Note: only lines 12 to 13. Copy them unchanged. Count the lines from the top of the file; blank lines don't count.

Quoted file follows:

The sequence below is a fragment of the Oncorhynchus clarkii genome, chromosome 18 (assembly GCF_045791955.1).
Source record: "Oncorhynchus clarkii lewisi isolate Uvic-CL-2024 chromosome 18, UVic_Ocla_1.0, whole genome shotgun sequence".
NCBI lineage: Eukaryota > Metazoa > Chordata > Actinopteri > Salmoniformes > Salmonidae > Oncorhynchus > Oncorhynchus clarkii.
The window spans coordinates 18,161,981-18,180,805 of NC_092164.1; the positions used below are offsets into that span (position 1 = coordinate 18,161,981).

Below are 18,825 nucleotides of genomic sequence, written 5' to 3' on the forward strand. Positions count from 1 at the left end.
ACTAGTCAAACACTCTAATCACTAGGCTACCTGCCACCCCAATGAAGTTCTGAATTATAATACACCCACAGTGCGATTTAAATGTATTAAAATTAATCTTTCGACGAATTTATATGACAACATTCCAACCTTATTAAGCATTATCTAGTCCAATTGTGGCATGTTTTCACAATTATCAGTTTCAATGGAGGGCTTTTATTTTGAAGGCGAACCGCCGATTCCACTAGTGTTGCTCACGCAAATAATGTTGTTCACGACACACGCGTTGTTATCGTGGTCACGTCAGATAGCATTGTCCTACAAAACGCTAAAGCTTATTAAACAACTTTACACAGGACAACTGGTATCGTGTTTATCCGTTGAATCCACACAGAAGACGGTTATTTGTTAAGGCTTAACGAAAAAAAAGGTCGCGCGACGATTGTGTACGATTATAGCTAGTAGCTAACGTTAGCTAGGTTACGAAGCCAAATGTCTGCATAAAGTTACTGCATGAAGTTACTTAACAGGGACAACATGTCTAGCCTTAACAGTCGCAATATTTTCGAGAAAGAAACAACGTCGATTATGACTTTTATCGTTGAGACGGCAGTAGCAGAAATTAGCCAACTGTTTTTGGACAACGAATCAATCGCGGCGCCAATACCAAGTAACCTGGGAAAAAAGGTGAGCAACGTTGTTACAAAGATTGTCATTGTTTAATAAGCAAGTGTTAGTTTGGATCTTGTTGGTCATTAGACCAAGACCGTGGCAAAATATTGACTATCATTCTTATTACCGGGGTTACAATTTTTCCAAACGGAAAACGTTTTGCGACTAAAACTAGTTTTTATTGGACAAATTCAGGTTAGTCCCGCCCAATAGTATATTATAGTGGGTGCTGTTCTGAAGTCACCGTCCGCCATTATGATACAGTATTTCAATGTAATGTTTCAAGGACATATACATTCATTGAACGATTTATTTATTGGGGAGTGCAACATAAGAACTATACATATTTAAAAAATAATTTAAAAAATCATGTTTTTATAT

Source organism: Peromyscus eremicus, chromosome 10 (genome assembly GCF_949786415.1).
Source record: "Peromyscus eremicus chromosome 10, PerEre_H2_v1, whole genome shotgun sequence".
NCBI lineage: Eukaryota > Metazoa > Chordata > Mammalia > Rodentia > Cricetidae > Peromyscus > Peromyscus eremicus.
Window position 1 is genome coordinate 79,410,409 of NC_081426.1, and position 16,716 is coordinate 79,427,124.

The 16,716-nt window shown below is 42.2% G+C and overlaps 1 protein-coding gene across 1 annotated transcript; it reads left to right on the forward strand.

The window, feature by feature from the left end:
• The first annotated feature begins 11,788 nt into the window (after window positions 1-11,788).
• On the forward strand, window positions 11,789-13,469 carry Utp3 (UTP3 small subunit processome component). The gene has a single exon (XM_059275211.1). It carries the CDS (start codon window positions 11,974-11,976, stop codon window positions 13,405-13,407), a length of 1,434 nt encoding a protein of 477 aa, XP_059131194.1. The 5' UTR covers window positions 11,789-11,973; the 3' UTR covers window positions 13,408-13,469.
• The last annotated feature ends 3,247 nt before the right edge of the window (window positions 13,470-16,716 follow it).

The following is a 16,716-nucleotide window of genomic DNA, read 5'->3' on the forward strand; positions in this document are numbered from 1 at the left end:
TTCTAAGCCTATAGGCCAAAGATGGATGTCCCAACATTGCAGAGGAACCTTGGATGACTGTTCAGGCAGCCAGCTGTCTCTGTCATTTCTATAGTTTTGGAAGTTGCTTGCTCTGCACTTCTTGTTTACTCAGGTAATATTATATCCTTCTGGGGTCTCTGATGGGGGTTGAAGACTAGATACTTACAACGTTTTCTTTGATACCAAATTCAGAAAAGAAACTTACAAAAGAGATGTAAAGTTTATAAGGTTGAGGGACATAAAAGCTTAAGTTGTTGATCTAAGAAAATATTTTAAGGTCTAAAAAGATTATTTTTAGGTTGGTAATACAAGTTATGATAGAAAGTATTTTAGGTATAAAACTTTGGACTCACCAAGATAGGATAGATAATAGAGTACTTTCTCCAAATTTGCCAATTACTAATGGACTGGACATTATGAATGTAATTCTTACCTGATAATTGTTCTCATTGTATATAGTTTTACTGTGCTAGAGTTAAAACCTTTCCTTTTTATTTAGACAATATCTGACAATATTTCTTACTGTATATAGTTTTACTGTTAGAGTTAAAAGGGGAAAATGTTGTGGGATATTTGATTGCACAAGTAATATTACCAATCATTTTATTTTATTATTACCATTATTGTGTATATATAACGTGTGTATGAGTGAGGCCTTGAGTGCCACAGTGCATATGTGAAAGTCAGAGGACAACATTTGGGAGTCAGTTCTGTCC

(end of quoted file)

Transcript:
The window, feature by feature from the left end:
• The first annotated feature begins 11,788 nt into the window (after window positions 1-11,788).